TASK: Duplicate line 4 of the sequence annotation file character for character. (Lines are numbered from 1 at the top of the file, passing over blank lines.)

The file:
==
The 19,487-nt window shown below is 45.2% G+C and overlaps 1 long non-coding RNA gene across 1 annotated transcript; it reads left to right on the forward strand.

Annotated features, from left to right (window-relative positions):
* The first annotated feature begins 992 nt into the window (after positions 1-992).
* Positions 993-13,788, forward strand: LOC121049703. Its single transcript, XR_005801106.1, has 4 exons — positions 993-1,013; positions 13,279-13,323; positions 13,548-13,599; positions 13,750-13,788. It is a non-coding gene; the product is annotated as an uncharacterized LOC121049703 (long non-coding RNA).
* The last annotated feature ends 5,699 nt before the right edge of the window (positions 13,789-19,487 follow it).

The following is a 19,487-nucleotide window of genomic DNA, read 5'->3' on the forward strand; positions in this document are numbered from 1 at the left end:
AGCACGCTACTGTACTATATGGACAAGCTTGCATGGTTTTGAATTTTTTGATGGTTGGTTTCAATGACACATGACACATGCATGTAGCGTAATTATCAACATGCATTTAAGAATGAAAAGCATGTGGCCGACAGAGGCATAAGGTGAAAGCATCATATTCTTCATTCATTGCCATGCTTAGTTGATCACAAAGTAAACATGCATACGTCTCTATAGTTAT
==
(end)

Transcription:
* Positions 993-13,788, forward strand: LOC121049703. Its single transcript, XR_005801106.1, has 4 exons — positions 993-1,013; positions 13,279-13,323; positions 13,548-13,599; positions 13,750-13,788. It is a non-coding gene; the product is annotated as an uncharacterized LOC121049703 (long non-coding RNA).